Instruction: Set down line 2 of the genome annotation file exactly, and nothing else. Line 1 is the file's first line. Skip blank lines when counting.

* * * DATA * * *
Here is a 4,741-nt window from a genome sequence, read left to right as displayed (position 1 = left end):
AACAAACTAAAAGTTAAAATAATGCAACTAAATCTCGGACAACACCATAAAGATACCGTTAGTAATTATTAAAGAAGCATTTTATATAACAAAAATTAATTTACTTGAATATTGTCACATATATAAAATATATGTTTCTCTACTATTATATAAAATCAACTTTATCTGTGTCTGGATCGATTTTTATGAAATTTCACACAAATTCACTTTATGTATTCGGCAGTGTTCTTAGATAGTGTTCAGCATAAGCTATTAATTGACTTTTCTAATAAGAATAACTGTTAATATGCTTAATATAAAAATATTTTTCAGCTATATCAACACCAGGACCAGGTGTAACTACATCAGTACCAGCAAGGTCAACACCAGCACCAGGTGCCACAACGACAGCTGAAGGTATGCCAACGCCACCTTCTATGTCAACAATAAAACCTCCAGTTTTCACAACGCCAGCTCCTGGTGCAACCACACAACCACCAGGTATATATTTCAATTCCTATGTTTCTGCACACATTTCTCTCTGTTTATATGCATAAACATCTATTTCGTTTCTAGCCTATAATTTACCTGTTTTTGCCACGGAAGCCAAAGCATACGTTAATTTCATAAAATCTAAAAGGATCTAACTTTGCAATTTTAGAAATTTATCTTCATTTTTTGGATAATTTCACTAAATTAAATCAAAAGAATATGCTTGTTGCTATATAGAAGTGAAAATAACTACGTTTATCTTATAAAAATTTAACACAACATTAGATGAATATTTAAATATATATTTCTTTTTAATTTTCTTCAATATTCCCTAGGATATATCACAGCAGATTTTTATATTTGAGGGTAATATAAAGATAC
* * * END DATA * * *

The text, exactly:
AACAAACTAAAAGTTAAAATAATGCAACTAAATCTCGGACAACACCATAAAGATACCGTTAGTAATTATTAAAGAAGCATTTTATATAACAAAAATTAATTTACTTGAATATTGTCACATATATAAAATATATGTTTCTCTACTATTATATAAAATCAACTTTATCTGTGTCTGGATCGATTTTTATGAAATTTCACACAAATTCACTTTATGTATTCGGCAGTGTTCTTAGATAGTGTTCAGCATAAGCTATTAATTGACTTTTCTAATAAGAATAACTGTTAATATGCTTAATATAAAAATATTTTTCAGCTATATCAACACCAGGACCAGGTGTAACTACATCAGTACCAGCAAGGTCAACACCAGCACCAGGTGCCACAACGACAGCTGAAGGTATGCCAACGCCACCTTCTATGTCAACAATAAAACCTCCAGTTTTCACAACGCCAGCTCCTGGTGCAACCACACAACCACCAGGTATATATTTCAATTCCTATGTTTCTGCACACATTTCTCTCTGTTTATATGCATAAACATCTATTTCGTTTCTAGCCTATAATTTACCTGTTTTTGCCACGGAAGCCAAAGCATACGTTAATTTCATAAAATCTAAAAGGATCTAACTTTGCAATTTTAGAAATTTATCTTCATTTTTTGGATAATTTCACTAAATTAAATCAAAAGAATATGCTTGTTGCTATATAGAAGTGAAAATAACTACGTTTATCTTATAAAAATTTAACACAACATTAGATGAATATTTAAATATATATTTCTTTTTAATTTTCTTCAATATTCCCTAGGATATATCACAGCAGATTTTTATATTTGAGGGTAATATAAAGATAC